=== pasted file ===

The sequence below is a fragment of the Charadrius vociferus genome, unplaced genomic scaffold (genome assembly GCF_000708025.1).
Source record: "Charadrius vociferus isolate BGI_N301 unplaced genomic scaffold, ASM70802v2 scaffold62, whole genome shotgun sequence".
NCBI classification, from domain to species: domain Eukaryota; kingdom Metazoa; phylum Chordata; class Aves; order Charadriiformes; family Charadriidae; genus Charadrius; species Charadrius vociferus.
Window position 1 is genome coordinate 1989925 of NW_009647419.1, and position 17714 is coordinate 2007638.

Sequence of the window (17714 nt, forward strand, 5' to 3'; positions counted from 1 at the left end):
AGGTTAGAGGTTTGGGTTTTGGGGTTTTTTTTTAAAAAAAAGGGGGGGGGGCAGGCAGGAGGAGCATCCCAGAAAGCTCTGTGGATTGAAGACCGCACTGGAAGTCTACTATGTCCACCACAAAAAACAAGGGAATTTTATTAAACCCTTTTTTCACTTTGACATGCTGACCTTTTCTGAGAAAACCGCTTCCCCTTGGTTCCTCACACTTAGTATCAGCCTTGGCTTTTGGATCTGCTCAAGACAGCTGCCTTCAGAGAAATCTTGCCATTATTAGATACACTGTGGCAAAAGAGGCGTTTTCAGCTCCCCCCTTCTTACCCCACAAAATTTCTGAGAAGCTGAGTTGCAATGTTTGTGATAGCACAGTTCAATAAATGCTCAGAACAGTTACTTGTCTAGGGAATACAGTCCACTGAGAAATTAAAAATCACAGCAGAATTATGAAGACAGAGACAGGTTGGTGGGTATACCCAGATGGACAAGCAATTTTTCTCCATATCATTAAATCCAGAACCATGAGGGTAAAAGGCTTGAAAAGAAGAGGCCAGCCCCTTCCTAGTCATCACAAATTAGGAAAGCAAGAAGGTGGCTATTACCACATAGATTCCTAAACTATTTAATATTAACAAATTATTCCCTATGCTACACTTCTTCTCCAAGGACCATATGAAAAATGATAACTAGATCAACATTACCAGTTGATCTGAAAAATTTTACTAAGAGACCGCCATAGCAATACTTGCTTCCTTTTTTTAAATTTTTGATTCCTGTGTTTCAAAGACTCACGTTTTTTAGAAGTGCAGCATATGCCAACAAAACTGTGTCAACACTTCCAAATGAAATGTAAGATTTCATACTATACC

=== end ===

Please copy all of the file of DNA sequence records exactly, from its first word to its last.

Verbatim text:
The sequence below is a fragment of the Charadrius vociferus genome, unplaced genomic scaffold (genome assembly GCF_000708025.1).
Source record: "Charadrius vociferus isolate BGI_N301 unplaced genomic scaffold, ASM70802v2 scaffold62, whole genome shotgun sequence".
NCBI classification, from domain to species: domain Eukaryota; kingdom Metazoa; phylum Chordata; class Aves; order Charadriiformes; family Charadriidae; genus Charadrius; species Charadrius vociferus.
Window position 1 is genome coordinate 1989925 of NW_009647419.1, and position 17714 is coordinate 2007638.

Sequence of the window (17714 nt, forward strand, 5' to 3'; positions counted from 1 at the left end):
AGGTTAGAGGTTTGGGTTTTGGGGTTTTTTTTTAAAAAAAAGGGGGGGGGGCAGGCAGGAGGAGCATCCCAGAAAGCTCTGTGGATTGAAGACCGCACTGGAAGTCTACTATGTCCACCACAAAAAACAAGGGAATTTTATTAAACCCTTTTTTCACTTTGACATGCTGACCTTTTCTGAGAAAACCGCTTCCCCTTGGTTCCTCACACTTAGTATCAGCCTTGGCTTTTGGATCTGCTCAAGACAGCTGCCTTCAGAGAAATCTTGCCATTATTAGATACACTGTGGCAAAAGAGGCGTTTTCAGCTCCCCCCTTCTTACCCCACAAAATTTCTGAGAAGCTGAGTTGCAATGTTTGTGATAGCACAGTTCAATAAATGCTCAGAACAGTTACTTGTCTAGGGAATACAGTCCACTGAGAAATTAAAAATCACAGCAGAATTATGAAGACAGAGACAGGTTGGTGGGTATACCCAGATGGACAAGCAATTTTTCTCCATATCATTAAATCCAGAACCATGAGGGTAAAAGGCTTGAAAAGAAGAGGCCAGCCCCTTCCTAGTCATCACAAATTAGGAAAGCAAGAAGGTGGCTATTACCACATAGATTCCTAAACTATTTAATATTAACAAATTATTCCCTATGCTACACTTCTTCTCCAAGGACCATATGAAAAATGATAACTAGATCAACATTACCAGTTGATCTGAAAAATTTTACTAAGAGACCGCCATAGCAATACTTGCTTCCTTTTTTTAAATTTTTGATTCCTGTGTTTCAAAGACTCACGTTTTTTAGAAGTGCAGCATATGCCAACAAAACTGTGTCAACACTTCCAAATGAAATGTAAGATTTCATACTATACC